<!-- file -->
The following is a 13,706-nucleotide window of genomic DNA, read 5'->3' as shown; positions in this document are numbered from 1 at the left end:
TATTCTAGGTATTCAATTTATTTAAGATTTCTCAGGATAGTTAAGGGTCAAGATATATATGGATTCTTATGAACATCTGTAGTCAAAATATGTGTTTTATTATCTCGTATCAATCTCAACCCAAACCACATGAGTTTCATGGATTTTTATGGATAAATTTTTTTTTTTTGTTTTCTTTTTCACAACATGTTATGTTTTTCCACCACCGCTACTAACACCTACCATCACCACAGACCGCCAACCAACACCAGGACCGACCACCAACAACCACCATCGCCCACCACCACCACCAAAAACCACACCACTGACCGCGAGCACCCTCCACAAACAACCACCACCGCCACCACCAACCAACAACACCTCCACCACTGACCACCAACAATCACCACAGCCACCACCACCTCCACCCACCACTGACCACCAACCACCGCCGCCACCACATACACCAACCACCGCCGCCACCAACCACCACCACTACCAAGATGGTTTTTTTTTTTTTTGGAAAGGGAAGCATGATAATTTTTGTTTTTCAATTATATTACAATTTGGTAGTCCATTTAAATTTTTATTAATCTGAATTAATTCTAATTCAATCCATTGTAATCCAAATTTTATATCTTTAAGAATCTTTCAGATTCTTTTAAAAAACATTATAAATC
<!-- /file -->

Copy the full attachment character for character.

The following is a 13,706-nucleotide window of genomic DNA, read 5'->3' as shown; positions in this document are numbered from 1 at the left end:
TATTCTAGGTATTCAATTTATTTAAGATTTCTCAGGATAGTTAAGGGTCAAGATATATATGGATTCTTATGAACATCTGTAGTCAAAATATGTGTTTTATTATCTCGTATCAATCTCAACCCAAACCACATGAGTTTCATGGATTTTTATGGATAAATTTTTTTTTTTTGTTTTCTTTTTCACAACATGTTATGTTTTTCCACCACCGCTACTAACACCTACCATCACCACAGACCGCCAACCAACACCAGGACCGACCACCAACAACCACCATCGCCCACCACCACCACCAAAAACCACACCACTGACCGCGAGCACCCTCCACAAACAACCACCACCGCCACCACCAACCAACAACACCTCCACCACTGACCACCAACAATCACCACAGCCACCACCACCTCCACCCACCACTGACCACCAACCACCGCCGCCACCACATACACCAACCACCGCCGCCACCAACCACCACCACTACCAAGATGGTTTTTTTTTTTTTTGGAAAGGGAAGCATGATAATTTTTGTTTTTCAATTATATTACAATTTGGTAGTCCATTTAAATTTTTATTAATCTGAATTAATTCTAATTCAATCCATTGTAATCCAAATTTTATATCTTTAAGAATCTTTCAGATTCTTTTAAAAAACATTATAAATC